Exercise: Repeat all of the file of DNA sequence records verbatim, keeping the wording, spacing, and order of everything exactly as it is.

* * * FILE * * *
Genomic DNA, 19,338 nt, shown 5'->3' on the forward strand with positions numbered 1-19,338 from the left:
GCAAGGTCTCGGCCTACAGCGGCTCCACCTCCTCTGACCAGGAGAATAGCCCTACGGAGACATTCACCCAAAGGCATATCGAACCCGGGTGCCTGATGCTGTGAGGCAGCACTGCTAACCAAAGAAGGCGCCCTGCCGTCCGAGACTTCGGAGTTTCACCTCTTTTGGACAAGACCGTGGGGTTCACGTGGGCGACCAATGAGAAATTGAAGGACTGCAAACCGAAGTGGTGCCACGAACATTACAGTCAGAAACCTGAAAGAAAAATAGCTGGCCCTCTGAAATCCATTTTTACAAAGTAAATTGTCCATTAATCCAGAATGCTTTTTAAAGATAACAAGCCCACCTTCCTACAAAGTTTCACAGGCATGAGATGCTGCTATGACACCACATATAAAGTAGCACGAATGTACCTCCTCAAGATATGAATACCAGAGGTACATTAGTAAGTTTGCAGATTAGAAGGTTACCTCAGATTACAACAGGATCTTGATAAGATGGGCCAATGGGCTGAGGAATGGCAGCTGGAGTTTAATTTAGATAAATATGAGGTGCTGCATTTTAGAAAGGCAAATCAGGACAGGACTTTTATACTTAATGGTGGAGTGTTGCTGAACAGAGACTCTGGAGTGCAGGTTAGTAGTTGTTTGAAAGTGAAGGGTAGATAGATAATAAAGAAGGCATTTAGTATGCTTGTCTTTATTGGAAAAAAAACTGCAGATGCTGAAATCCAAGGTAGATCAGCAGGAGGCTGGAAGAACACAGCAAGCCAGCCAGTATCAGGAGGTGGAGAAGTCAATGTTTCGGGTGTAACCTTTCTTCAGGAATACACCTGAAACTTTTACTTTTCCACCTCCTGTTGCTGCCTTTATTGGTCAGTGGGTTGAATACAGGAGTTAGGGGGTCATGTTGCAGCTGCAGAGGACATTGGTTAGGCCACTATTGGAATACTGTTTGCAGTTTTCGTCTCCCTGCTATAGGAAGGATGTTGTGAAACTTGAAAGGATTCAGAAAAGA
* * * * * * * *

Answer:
Genomic DNA, 19,338 nt, shown 5'->3' on the forward strand with positions numbered 1-19,338 from the left:
GCAAGGTCTCGGCCTACAGCGGCTCCACCTCCTCTGACCAGGAGAATAGCCCTACGGAGACATTCACCCAAAGGCATATCGAACCCGGGTGCCTGATGCTGTGAGGCAGCACTGCTAACCAAAGAAGGCGCCCTGCCGTCCGAGACTTCGGAGTTTCACCTCTTTTGGACAAGACCGTGGGGTTCACGTGGGCGACCAATGAGAAATTGAAGGACTGCAAACCGAAGTGGTGCCACGAACATTACAGTCAGAAACCTGAAAGAAAAATAGCTGGCCCTCTGAAATCCATTTTTACAAAGTAAATTGTCCATTAATCCAGAATGCTTTTTAAAGATAACAAGCCCACCTTCCTACAAAGTTTCACAGGCATGAGATGCTGCTATGACACCACATATAAAGTAGCACGAATGTACCTCCTCAAGATATGAATACCAGAGGTACATTAGTAAGTTTGCAGATTAGAAGGTTACCTCAGATTACAACAGGATCTTGATAAGATGGGCCAATGGGCTGAGGAATGGCAGCTGGAGTTTAATTTAGATAAATATGAGGTGCTGCATTTTAGAAAGGCAAATCAGGACAGGACTTTTATACTTAATGGTGGAGTGTTGCTGAACAGAGACTCTGGAGTGCAGGTTAGTAGTTGTTTGAAAGTGAAGGGTAGATAGATAATAAAGAAGGCATTTAGTATGCTTGTCTTTATTGGAAAAAAAACTGCAGATGCTGAAATCCAAGGTAGATCAGCAGGAGGCTGGAAGAACACAGCAAGCCAGCCAGTATCAGGAGGTGGAGAAGTCAATGTTTCGGGTGTAACCTTTCTTCAGGAATACACCTGAAACTTTTACTTTTCCACCTCCTGTTGCTGCCTTTATTGGTCAGTGGGTTGAATACAGGAGTTAGGGGGTCATGTTGCAGCTGCAGAGGACATTGGTTAGGCCACTATTGGAATACTGTTTGCAGTTTTCGTCTCCCTGCTATAGGAAGGATGTTGTGAAACTTGAAAGGATTCAGAAAAGA